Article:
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War hero's widow to get house back

Posted By Diana Lynne On 02/24/2003 @ 5:30 pm In Front Page | Comments Disabled

A war hero’s widow who lost her home through foreclosure will get to reclaim it thanks to the generosity of her husband’s fellow veterans, her neighbors and WorldNetDaily readers all across the country who heeded her plea for help.

Lois Leonard, 70, will reclaim her home of 35 years on Feb. 28, the anniversary of her husband’s
valorous death in Vietnam.

“I’m very thankful for the way things turned out,” Leonard told WorldNetDaily. “I’m thankful for all those who donated and I thank the Lord for touching their hearts.”

“Feb. 28 was probably the worst day of Mrs. Leonard’s life – she lost her husband of 17 years,”
Gary Littrelle, vice president of the Congressional Medal of Honor
Society, or MOH,
told WorldNetDaily. “I would love to make it one of the happiest days of her life.”

Littrelle is scheduled to join Bobby Randle, past commander of the Military Order of the Purple Heart, in Birmingham, Ala., Friday to
present Leonard with the deed to her home.

The two men orchestrated fund-raising efforts which have raised approximately $55,000 to pay off
the finance company who holds the mortgage to the house, to spare Leonard from the imminent
eviction she faced.

As WorldNetDaily reported, Leonard fell
three months behind on her $661 mortgage payments while trying to renovate the decaying home she
bought in 1968. She had paid off the original Veterans Administration loan but refinanced the property in
2000 to pay for renovations. After replacing the roof and fixing the bathroom the repairs started
snowballing to the point she found herself completely rewiring the house.

“Once you get behind, with medical bills and all it’s hard to catch up,” Leonard told WND. The
widow suffers from diabetes, severe asthma and chronic bronchitis. She has been unable to work and
raised the couple’s five children on the fixed income of her husband’s military benefits and disability
payments.

On Feb. 28, 1967 Army Sergeant First Class Matthew Leonard’s platoon came under heavy attack
near Suoi Da in South Vietnam by a large enemy force employing small arms, automatic weapons, and
hand grenades. The platoon leader and other key personnel were wounded so Leonard assumed
command, rallied his troops, and set a defensive perimeter.

When a wounded companion fell beyond that perimeter, Leonard rushed to his aid, sustaining a
sniper wound as he dragged the man to safety. He refused aid, and continued to lead his platoon in their
defense.

Under the cover of the main attack, the enemy moved a machinegun into a location where it could
sweep the entire perimeter. This threat was magnified when the platoon machinegun in this area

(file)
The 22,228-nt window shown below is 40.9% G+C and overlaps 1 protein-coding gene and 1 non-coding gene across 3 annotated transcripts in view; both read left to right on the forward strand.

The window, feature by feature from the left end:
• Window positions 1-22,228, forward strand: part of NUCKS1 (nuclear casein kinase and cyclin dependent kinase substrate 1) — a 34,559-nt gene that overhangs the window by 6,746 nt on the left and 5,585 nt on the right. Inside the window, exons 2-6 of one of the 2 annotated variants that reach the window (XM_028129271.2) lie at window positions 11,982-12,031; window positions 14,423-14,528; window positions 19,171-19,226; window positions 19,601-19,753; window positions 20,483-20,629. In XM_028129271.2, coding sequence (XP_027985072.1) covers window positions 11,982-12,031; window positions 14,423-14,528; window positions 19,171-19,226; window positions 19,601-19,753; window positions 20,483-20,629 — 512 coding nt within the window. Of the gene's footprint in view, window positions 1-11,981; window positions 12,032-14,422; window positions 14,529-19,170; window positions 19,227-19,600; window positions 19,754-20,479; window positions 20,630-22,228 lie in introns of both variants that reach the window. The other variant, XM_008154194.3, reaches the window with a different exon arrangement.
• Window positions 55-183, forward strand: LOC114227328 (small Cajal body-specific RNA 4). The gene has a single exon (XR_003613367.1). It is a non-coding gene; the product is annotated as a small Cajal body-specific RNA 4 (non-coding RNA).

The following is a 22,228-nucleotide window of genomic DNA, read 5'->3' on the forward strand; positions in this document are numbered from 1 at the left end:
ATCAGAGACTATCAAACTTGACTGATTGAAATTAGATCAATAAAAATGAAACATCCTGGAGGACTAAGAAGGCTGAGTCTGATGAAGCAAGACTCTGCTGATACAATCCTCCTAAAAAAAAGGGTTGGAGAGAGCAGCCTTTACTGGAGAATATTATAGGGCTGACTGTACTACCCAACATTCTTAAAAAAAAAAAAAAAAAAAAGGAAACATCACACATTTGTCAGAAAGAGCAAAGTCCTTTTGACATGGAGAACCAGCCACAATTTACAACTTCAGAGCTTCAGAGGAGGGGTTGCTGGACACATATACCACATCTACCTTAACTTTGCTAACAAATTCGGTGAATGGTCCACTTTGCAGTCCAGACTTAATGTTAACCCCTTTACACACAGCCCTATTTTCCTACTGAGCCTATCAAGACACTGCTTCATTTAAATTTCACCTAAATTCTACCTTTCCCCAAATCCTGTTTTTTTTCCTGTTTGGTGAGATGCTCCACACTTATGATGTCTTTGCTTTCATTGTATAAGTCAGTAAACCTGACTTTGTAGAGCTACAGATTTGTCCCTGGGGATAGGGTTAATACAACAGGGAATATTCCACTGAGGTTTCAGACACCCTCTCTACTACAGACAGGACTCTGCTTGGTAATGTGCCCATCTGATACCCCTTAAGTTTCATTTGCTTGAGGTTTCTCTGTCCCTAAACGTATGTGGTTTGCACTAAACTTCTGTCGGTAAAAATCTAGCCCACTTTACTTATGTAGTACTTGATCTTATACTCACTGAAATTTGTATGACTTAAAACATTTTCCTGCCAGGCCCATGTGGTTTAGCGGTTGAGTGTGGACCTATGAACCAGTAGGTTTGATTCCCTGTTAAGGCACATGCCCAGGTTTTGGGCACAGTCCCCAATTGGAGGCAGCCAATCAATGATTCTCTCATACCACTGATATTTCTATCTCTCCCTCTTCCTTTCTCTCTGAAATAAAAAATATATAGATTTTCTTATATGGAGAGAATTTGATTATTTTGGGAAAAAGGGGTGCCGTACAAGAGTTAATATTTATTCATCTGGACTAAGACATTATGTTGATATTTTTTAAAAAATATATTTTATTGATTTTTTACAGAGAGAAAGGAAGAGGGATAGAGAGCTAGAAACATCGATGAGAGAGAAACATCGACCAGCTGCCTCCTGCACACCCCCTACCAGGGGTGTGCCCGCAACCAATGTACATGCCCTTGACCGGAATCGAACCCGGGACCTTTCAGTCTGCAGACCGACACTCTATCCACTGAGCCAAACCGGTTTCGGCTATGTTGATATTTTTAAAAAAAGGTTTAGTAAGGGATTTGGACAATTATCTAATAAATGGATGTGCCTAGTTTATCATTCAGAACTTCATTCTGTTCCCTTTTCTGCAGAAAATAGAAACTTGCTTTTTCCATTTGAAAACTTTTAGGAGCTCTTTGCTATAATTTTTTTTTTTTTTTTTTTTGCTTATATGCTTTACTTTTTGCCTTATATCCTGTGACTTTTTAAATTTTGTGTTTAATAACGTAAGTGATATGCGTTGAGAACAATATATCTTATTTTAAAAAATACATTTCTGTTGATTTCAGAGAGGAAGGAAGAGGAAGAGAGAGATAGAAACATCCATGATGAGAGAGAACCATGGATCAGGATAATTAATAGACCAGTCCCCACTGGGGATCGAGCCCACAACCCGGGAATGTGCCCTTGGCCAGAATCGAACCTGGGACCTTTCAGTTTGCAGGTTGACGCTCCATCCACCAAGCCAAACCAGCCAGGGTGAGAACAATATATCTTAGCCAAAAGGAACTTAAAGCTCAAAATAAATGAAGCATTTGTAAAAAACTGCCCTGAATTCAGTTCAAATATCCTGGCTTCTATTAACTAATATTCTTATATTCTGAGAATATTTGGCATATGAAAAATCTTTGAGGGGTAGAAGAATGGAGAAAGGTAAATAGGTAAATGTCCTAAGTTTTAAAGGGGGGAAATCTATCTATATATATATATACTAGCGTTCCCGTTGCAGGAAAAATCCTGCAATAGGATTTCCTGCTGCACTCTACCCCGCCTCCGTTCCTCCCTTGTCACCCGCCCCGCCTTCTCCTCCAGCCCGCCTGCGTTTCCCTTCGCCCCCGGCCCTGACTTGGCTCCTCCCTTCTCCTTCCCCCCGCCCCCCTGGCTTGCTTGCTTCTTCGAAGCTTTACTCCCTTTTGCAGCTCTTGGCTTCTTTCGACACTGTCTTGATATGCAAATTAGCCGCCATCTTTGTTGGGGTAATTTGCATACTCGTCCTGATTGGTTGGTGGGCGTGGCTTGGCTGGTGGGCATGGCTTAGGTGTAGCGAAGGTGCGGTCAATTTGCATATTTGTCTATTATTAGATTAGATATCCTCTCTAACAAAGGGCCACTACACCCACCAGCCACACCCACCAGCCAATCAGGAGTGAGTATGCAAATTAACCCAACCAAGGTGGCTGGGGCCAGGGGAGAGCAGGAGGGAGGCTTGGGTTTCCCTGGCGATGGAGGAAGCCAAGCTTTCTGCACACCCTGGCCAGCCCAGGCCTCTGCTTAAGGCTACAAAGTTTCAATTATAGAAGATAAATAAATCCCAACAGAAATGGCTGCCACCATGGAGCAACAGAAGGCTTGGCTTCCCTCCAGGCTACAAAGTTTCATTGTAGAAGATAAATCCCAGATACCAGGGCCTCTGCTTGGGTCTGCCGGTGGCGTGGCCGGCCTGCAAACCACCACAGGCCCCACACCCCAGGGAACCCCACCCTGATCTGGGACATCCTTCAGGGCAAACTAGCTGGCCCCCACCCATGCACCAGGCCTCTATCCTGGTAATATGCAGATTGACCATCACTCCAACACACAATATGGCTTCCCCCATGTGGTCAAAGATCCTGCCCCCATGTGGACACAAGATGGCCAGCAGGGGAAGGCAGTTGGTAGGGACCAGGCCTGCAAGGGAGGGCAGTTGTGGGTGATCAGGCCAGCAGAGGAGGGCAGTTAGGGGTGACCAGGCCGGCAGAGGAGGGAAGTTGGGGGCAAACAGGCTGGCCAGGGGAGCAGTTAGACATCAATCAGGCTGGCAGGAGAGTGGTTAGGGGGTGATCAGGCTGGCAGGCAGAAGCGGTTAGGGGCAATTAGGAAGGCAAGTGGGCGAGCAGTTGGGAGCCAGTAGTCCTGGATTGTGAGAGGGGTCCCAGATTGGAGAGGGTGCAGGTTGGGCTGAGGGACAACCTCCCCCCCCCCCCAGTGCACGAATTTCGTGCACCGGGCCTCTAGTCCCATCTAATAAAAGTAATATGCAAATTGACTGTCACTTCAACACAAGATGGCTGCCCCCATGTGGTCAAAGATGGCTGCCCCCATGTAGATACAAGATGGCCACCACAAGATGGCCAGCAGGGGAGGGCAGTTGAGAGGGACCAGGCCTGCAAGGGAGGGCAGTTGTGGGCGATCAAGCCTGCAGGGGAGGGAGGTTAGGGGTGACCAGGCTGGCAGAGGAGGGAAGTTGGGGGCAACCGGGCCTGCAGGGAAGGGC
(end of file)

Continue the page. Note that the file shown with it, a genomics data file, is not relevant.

malfunctioned. Leonard quickly crawled to the gun position and was helping to clear the malfunction
when the gunner and other men in the vicinity were wounded by fire from the enemy machinegun.

Leonard rose to his feet, charged the enemy gun and destroyed the hostile crew despite being hit
several times by enemy fire. He moved to a tree, propped himself against it, and continued to engage
the enemy until he succumbed to his many wounds.

His valiant acts inspired the remaining members of his platoon to hold back the enemy until
assistance arrived.

Leonard was posthumously awarded the Medal of Honor for his “conspicuous gallantry and
intrepidity in action at the risk of his life above and beyond the call of duty.” He was one of 20 Black
Americans to receive that honor in Vietnam. There have only been 3,425 identified Medal of Honor
recipients.

The MOH was chartered by Congress in 1958 to provide aid to medal recipients, their widows or
their children.

“I’m very proud to say we’ve lived up to our charter and have taken care of our own,” Littrelle told
WND. “When I got the word about Mrs. Leonard’s situation I said, ‘This is not going to happen. We need
to buy that house back and give it to her.’” His organization has earmarked $10,000 to help Mrs.
Leonard.

Littrelle next turned to close friend and colleague Arnold Fisher, chief executive officer of the Fisher
House Foundation, who agreed to chip in $30,000 toward the effort.

Meanwhile, Randle set up the “Lois Leonard Redemption Fund” to which Matthew Leonard’s
combat unit contributed $3,000 and WorldNetDaily readers, Mrs. Leonard’s neighbors and fellow
churchgoers and others donated some $12,000. More than $55,000 was raised altogether.

Leonard was initially told she needed to come up with $64,800 to reclaim her house, but Littrelle and
Randle succeeded in negotiating a reduced price of $40,000 from Litton Finance Corporation in
Houston, Texas.

“I guess when they realized this was a widow of a posthumous MOH recipient, it touched their
heart,” said Littrelle.

A call to Litton seeking comment was not returned.

Now that the organizers are in a position of having collected more than they need, Littrelle said the
monies from the fund would go towards paying off the mortgage, with the balance coming from MOH
and the Fisher House Foundation. He said what was left over would be used to complete the
outstanding renovations on Leonard’s home.

“The house is in bad need of renovation,” said Littrelle. “The hot water heater doesn’t work. The
furnace quit working two years ago and there never has been air conditioning.”

“She’s feeling much, much better now,” Randle told WND from Leonard’s home while supervising the installation of a hot-water heater.

“I just can’t put it into words,” Leonard added. “I slept better last night than I have in a long while.”

Previous articles:

War hero’s widow faces eviction

War hero’s widow gets reprieve


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